How are VCs handling diligence in a world where deals open and close in days, not months?

The global venture capital market had a cracking start to the year. Coming off a 2020 high, VC totals in the United States, in Europe, and among competitive verticals like insurtech and AI are on pace to set new records in 2021.

The rapid-fire deal-making and trend of larger venture checks at higher valuations that The Exchange has tracked for some time require private-market investors to make decisions faster than ever. For venture capitalists, the timeline for reaching conviction around a startup’s thesis and executing due diligence has become compressed.

Some venture capitalists are turning to data to move more quickly. Some are spending more time preparing to be vetted themselves. And some investors are simply doing the work beforehand.

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We were tipped off to the concept of pre-diligence during the reporting process for a look into recent fundraising trends in the AI/ML space. Sapphire investor Jai Das, when asked about how he was handling a competitive and swiftly moving market for AI startup investments, said that “most firms are completing their due diligence way before the financing actually happens.”

How does that work in practice? Per Das, startups that raise quick Series A and B rounds are “tracked by [early-stage] investors as soon as they raise their seed financings. So there is no need to do any due diligence during the financing and hence most of these financings are pre-emptive.”

Venture capital: Now more about sales than ever before!

This morning, The Exchange is digging into the question of how VCs are handling diligence in a world where the most attractive deals can open and close faster than ever, and old models of deep diligence and paced deal-making are outmoded.

Getting to yes

One way that investors are betting on themselves in a bid to speed their diligence and decision-making is by investing in their own tech. That may sound obvious, given that venture capital dollars often land in the accounts of tech-focused companies, but in a business that was previously known for its relationship focus — more on that shortly — the trend is worth considering.

For example, European early-stage venture capital firm Creandum is putting effort into the technology it uses to source deals. Creandum general partner Fredrik Cassel said in an email that his firm, “like most others, keep[s] investing in [its] tech stack to power us up appropriately to help [it] get well prepared in front of exciting opportunities early.”

A recent Wall Street Journal overview noted that Correlation Ventures and EQT Ventures are using machine learning and artificial intelligence, respectively, to help source and vet deals. The thesis is simple: Computers are faster than humans at everything short of creativity and speech recognition, so tooling upgrades should help keep firms — and their competitors executing similar work — closer to the front of the investing curve.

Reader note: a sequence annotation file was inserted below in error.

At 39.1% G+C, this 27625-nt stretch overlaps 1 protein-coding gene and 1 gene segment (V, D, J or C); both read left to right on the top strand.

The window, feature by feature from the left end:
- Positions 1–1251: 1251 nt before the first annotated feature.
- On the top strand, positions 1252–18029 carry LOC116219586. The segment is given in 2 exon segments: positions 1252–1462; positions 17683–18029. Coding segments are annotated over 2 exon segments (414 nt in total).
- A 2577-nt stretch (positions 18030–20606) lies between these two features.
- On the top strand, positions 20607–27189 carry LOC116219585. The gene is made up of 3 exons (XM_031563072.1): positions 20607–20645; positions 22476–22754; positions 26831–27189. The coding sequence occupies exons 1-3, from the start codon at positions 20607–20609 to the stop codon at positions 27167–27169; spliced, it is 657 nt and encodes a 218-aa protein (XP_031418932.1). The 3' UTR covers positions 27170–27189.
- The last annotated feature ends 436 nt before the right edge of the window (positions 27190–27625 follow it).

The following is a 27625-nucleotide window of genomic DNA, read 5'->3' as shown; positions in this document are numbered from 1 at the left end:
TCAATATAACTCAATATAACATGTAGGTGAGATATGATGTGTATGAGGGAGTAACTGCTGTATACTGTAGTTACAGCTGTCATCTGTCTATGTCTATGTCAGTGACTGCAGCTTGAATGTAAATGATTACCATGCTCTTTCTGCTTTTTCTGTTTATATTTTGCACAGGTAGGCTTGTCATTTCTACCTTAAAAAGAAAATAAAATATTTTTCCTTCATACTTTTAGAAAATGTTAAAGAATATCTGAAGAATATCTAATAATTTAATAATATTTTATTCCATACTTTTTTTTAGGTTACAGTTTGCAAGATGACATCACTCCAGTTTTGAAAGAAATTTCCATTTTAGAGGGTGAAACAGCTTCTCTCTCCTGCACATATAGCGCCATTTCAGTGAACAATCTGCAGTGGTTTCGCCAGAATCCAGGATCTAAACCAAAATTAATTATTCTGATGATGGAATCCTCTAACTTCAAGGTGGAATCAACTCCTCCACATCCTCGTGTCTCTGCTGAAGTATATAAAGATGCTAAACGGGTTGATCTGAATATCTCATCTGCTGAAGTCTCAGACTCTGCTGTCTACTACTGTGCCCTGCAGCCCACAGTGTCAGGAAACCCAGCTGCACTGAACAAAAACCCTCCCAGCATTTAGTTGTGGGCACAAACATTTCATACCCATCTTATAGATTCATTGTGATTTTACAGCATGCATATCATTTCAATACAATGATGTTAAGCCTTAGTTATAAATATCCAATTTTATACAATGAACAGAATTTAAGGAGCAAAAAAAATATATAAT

Some venture capital collectives are trying even more exotic methods to seek insight into prospective investments: TechCrunch recently covered how a three-person venture group made up of Bessemer and Google’s Casey Caruso, GV’s Terri Burns and Pantera Capital’s Lauren Stephanian are using a custom algorithm to help make decisions and otherwise inform their investing choices.

In-house tech investments are one way to speed up the decision-making and diligence portions of a venture capital deal, but there are others. One involves simply doing the homework more quickly.

Jenny Lefcourt, a general partner at Freestyle Capital, an early-stage firm, said one of her investments “went out for Series A the first week of January and had a signed term sheet with a top-tier VC with aggressive terms in eight days. That VC did a lot of diligence — [they] just did it quickly.”

Moving with that sort of speed implies both focus — avoiding other deals distracting principals in the possible transaction — and, as Cassel explains, teamwork. The Creandum investor told The Exchange that his firm has “always won deals as a team,” by which he means that they “quickly and broadly mobilize the firm when we meet exciting teams.”

“The ability to quickly rally the whole Creandum network, way outside the team internally and including all the successful leaders across our portfolio, is even more important when process times are shorter,” he added.